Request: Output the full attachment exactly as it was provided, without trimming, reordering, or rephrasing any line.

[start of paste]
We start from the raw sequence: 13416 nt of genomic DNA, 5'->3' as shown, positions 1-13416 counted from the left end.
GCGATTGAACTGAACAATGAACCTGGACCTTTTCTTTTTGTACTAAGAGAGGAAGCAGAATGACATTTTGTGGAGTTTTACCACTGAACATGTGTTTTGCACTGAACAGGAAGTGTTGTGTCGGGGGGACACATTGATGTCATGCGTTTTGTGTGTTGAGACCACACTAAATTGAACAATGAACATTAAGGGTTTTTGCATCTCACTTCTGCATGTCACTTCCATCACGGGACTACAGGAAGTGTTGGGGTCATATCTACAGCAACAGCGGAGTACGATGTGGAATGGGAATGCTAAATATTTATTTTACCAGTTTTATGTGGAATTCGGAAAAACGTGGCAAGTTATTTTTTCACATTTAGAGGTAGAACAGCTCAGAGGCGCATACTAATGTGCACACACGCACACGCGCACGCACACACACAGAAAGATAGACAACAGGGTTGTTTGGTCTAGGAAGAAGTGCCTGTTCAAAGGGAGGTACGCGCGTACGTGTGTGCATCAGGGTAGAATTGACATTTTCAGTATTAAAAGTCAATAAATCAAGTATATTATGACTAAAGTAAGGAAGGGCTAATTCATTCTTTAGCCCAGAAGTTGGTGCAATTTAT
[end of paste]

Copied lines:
We start from the raw sequence: 13416 nt of genomic DNA, 5'->3' as shown, positions 1-13416 counted from the left end.
GCGATTGAACTGAACAATGAACCTGGACCTTTTCTTTTTGTACTAAGAGAGGAAGCAGAATGACATTTTGTGGAGTTTTACCACTGAACATGTGTTTTGCACTGAACAGGAAGTGTTGTGTCGGGGGGACACATTGATGTCATGCGTTTTGTGTGTTGAGACCACACTAAATTGAACAATGAACATTAAGGGTTTTTGCATCTCACTTCTGCATGTCACTTCCATCACGGGACTACAGGAAGTGTTGGGGTCATATCTACAGCAACAGCGGAGTACGATGTGGAATGGGAATGCTAAATATTTATTTTACCAGTTTTATGTGGAATTCGGAAAAACGTGGCAAGTTATTTTTTCACATTTAGAGGTAGAACAGCTCAGAGGCGCATACTAATGTGCACACACGCACACGCGCACGCACACACACAGAAAGATAGACAACAGGGTTGTTTGGTCTAGGAAGAAGTGCCTGTTCAAAGGGAGGTACGCGCGTACGTGTGTGCATCAGGGTAGAATTGACATTTTCAGTATTAAAAGTCAATAAATCAAGTATATTATGACTAAAGTAAGGAAGGGCTAATTCATTCTTTAGCCCAGAAGTTGGTGCAATTTAT